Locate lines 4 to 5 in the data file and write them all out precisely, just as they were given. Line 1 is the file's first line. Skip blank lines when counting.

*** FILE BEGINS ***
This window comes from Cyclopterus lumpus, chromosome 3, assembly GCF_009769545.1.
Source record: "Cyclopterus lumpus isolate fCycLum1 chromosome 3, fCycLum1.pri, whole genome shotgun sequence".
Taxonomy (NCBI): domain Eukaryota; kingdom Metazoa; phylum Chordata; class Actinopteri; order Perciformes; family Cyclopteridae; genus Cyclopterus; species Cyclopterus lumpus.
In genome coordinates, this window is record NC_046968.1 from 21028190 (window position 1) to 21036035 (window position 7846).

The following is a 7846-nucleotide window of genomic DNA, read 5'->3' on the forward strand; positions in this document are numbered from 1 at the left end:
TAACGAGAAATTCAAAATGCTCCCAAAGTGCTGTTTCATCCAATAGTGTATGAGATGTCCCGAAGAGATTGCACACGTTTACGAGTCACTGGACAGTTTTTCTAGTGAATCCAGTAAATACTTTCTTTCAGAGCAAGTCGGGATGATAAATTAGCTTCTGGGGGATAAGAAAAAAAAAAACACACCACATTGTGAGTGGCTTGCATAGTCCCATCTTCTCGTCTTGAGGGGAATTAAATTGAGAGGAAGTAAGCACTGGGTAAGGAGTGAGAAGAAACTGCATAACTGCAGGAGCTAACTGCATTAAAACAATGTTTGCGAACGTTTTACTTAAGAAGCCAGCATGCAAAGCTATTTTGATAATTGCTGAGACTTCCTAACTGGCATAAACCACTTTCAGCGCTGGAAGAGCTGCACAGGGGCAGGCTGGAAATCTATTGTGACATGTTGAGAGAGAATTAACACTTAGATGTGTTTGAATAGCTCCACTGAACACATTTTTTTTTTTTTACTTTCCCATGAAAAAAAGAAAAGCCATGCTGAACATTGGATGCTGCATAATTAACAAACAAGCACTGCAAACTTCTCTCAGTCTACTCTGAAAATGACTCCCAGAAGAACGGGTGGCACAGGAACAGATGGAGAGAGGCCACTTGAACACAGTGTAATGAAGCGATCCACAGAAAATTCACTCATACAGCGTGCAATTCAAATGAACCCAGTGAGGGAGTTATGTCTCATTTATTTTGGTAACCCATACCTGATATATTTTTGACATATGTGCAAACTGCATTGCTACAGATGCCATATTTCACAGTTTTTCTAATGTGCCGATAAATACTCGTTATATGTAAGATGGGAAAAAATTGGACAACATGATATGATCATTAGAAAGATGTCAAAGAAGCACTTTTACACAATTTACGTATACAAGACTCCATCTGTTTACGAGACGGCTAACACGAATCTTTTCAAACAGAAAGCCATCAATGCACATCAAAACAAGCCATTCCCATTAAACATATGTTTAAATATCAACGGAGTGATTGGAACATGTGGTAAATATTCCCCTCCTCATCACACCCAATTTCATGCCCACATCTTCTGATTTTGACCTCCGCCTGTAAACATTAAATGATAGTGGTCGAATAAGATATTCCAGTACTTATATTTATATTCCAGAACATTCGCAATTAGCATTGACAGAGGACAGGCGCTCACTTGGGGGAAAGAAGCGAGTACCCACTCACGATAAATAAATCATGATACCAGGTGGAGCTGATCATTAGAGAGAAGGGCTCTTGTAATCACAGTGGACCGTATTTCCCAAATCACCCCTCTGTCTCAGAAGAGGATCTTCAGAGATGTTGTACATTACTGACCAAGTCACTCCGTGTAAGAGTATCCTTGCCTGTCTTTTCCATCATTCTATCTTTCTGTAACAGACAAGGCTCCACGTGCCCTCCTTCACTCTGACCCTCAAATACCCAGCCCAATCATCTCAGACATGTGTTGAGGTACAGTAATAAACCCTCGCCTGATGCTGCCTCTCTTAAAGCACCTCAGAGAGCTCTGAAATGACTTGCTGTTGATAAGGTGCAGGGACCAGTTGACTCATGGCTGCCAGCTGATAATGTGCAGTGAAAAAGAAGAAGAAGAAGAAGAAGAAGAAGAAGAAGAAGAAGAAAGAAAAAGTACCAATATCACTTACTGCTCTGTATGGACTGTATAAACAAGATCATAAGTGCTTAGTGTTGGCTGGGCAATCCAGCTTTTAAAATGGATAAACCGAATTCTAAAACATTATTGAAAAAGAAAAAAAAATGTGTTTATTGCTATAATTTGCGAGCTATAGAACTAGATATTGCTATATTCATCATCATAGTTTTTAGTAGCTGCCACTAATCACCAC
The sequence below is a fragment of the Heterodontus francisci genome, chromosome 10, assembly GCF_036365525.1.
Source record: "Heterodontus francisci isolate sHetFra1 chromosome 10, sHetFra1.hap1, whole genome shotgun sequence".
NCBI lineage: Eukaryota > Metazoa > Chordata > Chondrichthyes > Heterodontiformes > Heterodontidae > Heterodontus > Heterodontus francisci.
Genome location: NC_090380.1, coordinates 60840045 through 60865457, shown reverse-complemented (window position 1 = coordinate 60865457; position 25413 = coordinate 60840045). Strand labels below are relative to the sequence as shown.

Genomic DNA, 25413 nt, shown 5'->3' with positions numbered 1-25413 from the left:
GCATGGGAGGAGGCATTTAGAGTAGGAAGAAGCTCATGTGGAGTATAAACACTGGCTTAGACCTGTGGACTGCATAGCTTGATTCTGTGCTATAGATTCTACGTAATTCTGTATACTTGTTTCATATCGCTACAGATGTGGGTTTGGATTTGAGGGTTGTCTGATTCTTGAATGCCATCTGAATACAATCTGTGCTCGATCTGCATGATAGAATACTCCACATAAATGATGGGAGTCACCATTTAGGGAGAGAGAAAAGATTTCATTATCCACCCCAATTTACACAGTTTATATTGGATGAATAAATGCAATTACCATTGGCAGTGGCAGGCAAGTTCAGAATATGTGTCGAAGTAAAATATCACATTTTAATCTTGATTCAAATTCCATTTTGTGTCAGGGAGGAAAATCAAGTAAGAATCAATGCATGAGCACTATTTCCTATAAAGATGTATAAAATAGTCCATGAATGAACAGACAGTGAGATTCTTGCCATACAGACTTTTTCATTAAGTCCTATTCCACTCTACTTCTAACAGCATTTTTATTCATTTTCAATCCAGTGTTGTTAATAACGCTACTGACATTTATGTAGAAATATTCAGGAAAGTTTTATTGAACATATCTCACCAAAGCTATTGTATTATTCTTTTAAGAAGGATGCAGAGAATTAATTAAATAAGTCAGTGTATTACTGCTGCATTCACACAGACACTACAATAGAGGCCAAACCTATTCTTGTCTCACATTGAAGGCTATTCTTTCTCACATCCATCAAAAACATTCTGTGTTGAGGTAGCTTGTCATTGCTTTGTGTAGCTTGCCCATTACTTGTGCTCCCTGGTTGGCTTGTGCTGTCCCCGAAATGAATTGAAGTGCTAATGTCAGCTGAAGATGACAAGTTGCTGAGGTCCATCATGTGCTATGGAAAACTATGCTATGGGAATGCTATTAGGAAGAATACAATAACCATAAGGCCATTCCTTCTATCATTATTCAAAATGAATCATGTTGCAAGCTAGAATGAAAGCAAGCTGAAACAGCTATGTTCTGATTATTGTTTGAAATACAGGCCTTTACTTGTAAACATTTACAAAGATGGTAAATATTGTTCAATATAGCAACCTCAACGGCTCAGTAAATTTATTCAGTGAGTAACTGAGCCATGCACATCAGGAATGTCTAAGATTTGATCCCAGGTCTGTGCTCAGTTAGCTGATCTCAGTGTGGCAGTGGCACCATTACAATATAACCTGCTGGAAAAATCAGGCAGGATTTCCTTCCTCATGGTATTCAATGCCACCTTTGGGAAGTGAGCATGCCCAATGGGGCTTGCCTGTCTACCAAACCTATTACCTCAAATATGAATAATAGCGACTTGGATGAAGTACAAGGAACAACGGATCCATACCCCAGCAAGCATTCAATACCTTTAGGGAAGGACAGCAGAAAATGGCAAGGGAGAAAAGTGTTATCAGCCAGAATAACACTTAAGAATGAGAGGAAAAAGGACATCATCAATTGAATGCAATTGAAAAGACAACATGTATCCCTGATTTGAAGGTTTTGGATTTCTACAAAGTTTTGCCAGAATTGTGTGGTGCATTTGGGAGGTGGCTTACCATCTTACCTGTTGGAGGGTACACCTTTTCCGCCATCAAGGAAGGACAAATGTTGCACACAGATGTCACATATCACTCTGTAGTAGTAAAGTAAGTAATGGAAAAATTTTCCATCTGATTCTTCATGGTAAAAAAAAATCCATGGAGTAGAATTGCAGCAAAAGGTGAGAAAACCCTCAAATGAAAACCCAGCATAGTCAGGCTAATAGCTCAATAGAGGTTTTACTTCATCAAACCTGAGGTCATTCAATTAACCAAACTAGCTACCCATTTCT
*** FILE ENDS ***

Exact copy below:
In genome coordinates, this window is record NC_046968.1 from 21028190 (window position 1) to 21036035 (window position 7846).

The following is a 7846-nucleotide window of genomic DNA, read 5'->3' on the forward strand; positions in this document are numbered from 1 at the left end: